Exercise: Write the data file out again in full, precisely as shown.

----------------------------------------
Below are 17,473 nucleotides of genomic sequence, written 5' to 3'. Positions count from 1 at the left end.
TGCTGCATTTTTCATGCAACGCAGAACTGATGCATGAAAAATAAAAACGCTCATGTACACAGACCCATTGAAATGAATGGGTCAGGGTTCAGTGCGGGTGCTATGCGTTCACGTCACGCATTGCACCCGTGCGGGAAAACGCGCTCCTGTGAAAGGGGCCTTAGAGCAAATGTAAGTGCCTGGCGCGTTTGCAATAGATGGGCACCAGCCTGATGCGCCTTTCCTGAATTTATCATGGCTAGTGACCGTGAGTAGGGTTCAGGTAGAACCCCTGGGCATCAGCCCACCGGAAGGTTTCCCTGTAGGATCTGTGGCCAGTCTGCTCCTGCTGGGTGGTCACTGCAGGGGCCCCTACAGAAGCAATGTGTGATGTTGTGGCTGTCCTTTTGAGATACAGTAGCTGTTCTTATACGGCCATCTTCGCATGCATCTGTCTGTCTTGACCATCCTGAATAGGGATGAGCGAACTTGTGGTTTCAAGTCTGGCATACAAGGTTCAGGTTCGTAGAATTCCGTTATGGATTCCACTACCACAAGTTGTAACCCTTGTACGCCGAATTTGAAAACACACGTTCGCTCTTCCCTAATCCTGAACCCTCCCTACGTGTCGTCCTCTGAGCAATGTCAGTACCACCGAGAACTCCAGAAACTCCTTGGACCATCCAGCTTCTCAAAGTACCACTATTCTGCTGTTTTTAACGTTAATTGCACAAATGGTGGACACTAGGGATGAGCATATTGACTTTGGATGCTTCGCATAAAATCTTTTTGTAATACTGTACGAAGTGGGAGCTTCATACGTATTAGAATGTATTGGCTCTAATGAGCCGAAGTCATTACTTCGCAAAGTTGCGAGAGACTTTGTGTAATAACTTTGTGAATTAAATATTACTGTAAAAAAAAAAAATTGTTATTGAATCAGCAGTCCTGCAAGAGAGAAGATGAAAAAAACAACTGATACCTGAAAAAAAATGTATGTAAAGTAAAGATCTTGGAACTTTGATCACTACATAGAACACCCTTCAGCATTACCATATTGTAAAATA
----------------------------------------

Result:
Below are 17,473 nucleotides of genomic sequence, written 5' to 3'. Positions count from 1 at the left end.
TGCTGCATTTTTCATGCAACGCAGAACTGATGCATGAAAAATAAAAACGCTCATGTACACAGACCCATTGAAATGAATGGGTCAGGGTTCAGTGCGGGTGCTATGCGTTCACGTCACGCATTGCACCCGTGCGGGAAAACGCGCTCCTGTGAAAGGGGCCTTAGAGCAAATGTAAGTGCCTGGCGCGTTTGCAATAGATGGGCACCAGCCTGATGCGCCTTTCCTGAATTTATCATGGCTAGTGACCGTGAGTAGGGTTCAGGTAGAACCCCTGGGCATCAGCCCACCGGAAGGTTTCCCTGTAGGATCTGTGGCCAGTCTGCTCCTGCTGGGTGGTCACTGCAGGGGCCCCTACAGAAGCAATGTGTGATGTTGTGGCTGTCCTTTTGAGATACAGTAGCTGTTCTTATACGGCCATCTTCGCATGCATCTGTCTGTCTTGACCATCCTGAATAGGGATGAGCGAACTTGTGGTTTCAAGTCTGGCATACAAGGTTCAGGTTCGTAGAATTCCGTTATGGATTCCACTACCACAAGTTGTAACCCTTGTACGCCGAATTTGAAAACACACGTTCGCTCTTCCCTAATCCTGAACCCTCCCTACGTGTCGTCCTCTGAGCAATGTCAGTACCACCGAGAACTCCAGAAACTCCTTGGACCATCCAGCTTCTCAAAGTACCACTATTCTGCTGTTTTTAACGTTAATTGCACAAATGGTGGACACTAGGGATGAGCATATTGACTTTGGATGCTTCGCATAAAATCTTTTTGTAATACTGTACGAAGTGGGAGCTTCATACGTATTAGAATGTATTGGCTCTAATGAGCCGAAGTCATTACTTCGCAAAGTTGCGAGAGACTTTGTGTAATAACTTTGTGAATTAAATATTACTGTAAAAAAAAAAAATTGTTATTGAATCAGCAGTCCTGCAAGAGAGAAGATGAAAAAAACAACTGATACCTGAAAAAAAATGTATGTAAAGTAAAGATCTTGGAACTTTGATCACTACATAGAACACCCTTCAGCATTACCATATTGTAAAATA